- More than one-fifth of the world's tropical forests have been cleared since 1960. Tropical deforestation increased from
11.8 million hectares per year in the 1970s to 15.4 million hectares (0.8 percent of total natural forest cover) in the
I 980s. Current rates of tropical deforestation are typically averaging about 0.7 percent per year.
- Continuing loss of old-growth habitat in many temperate and boreal forest ecosystems, with remaining semi-natural
forest covering less than 0.8 percent of the original forest in Western Europe and 1-2 percent in the United States.
- Serious loss of forest quality in many temperate and boreal forests due to pollution and other injurious agents; the
associated productivity losses in Eastern Europe alone are estimated at US$30 billion per year.
- Forest clearing and burning currently account for between 7 and 30 percent of annual atmospheric carbon emissions.
Underlying causes of change
- Population growth and increasing per capita demands for forest products are increasing pressures for forest exploitation
and the conversion of forest lands to agriculture and other forms of development, such as mining and fossil fuel extraction.
- Market failures that undervalue both the benefits of forest ecosystems and the true costs of damages associated with
forest exploitation and conversion.
- Policy failures that provide perverse incentives for forest degradation and destruction.
- Institutional failures that lead to insecure resource access rights for forest-dependent communities, and a lack of trans-
parency in forest resource pricing and allocation processes which, in turn, encourages corruption and the misuse of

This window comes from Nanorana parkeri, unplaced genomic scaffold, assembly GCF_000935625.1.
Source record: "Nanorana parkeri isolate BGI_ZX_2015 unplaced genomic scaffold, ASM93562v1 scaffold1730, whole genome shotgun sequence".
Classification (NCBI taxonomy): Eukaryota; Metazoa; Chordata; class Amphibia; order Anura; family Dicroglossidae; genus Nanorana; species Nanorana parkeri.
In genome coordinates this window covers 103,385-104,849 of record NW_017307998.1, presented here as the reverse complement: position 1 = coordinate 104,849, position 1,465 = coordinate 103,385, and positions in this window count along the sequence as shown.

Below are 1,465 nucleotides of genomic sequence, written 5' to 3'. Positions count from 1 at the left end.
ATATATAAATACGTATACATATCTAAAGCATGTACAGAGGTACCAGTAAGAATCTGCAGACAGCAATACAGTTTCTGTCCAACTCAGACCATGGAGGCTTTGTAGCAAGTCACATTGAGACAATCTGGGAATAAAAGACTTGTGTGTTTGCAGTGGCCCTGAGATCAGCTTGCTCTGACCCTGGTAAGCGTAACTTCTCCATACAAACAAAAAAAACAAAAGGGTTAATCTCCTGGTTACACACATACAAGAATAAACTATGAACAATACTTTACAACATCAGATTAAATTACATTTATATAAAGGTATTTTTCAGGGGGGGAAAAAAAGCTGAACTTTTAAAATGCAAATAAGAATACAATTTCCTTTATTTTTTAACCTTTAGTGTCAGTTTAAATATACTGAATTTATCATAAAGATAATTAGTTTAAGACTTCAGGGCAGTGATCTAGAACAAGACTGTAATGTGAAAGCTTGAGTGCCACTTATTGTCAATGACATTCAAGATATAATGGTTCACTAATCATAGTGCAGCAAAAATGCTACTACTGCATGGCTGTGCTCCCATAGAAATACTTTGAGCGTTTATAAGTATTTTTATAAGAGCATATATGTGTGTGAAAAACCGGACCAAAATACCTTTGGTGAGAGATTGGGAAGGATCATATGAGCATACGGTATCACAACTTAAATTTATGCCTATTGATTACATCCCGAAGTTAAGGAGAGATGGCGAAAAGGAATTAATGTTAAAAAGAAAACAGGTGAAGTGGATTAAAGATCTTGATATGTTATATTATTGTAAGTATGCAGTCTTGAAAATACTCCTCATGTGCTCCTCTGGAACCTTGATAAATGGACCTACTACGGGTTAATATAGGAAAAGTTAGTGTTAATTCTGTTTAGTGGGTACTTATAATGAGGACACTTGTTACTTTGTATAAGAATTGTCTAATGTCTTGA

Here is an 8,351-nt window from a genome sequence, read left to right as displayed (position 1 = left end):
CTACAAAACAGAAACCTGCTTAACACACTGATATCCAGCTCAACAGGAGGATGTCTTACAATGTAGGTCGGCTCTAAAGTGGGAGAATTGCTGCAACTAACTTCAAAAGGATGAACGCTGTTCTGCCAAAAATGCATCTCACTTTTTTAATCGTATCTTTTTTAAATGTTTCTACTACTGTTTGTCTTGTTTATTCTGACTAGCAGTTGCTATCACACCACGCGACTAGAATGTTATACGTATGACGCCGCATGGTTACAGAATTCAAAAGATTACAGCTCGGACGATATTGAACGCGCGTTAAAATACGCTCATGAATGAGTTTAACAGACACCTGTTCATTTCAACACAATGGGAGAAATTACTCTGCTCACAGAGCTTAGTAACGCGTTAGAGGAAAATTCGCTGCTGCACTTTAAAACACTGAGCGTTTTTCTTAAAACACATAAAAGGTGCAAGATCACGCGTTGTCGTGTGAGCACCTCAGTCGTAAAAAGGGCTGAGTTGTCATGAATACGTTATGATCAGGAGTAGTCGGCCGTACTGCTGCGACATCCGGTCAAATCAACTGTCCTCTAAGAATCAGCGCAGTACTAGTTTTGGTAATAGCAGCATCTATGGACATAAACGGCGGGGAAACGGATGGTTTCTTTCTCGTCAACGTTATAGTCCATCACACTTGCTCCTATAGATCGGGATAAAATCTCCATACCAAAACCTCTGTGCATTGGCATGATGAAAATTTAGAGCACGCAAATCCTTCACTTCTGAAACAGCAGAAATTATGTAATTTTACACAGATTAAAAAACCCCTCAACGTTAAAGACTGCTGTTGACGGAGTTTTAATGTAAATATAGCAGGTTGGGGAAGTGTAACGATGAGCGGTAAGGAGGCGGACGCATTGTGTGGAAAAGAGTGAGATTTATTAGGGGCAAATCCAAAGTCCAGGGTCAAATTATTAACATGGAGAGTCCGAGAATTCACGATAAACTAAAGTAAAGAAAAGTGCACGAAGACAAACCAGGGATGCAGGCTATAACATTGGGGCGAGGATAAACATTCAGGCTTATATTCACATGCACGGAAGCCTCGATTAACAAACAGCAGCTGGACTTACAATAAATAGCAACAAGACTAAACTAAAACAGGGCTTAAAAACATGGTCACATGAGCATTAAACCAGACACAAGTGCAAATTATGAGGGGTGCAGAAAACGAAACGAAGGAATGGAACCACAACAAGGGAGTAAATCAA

Projected impact of human activities on forests
- Decreased global forest cover.
- Loss of soil fertility and increase in soil erosion from deforested areas.
- Loss of significant carbon storage.
Social and economic consequences of projected changes
- Loss of substantial biodiversity, with forests currently accounting for more than 80 percent of terrestrial biodiversity.
- Loss of environmental protection services for fragile sites and critical watersheds.
- Potential changes in local, regional, and global climatic patterns.
- Loss of resource access and sustainable income support for forest-dependent communities.
- Rent capture by a small elite reduces the scope for equitable social development.
Technologies, policies, and measures to reduce the loss of forests
- Integrated land-use planning to secure a more stable forest area, with conservation, protection, and natural and planted
- Community involvement in all aspects of forest management and planning.
- Developing markets for a wider range of forest goods and services, including carbon storage and watershed protection
- Low-impact harvesting technologies, less waste of harvested products, and experimentation with alternative fiber sources.
- Independent, third-party certification of the sustainability of forest management systems, to encourage sales of these
Status of international agreements
- The International Tropical Timber Agreement (ITTA) of l 983, renegotiated in l 994.
- The Convention on Biological Diversity, the Framework Convention on Climate Change, and the Convention to Com-
"Protecting Our Planet, Securing Our Future" UNEP / U.S. NASA / World Bank, 1997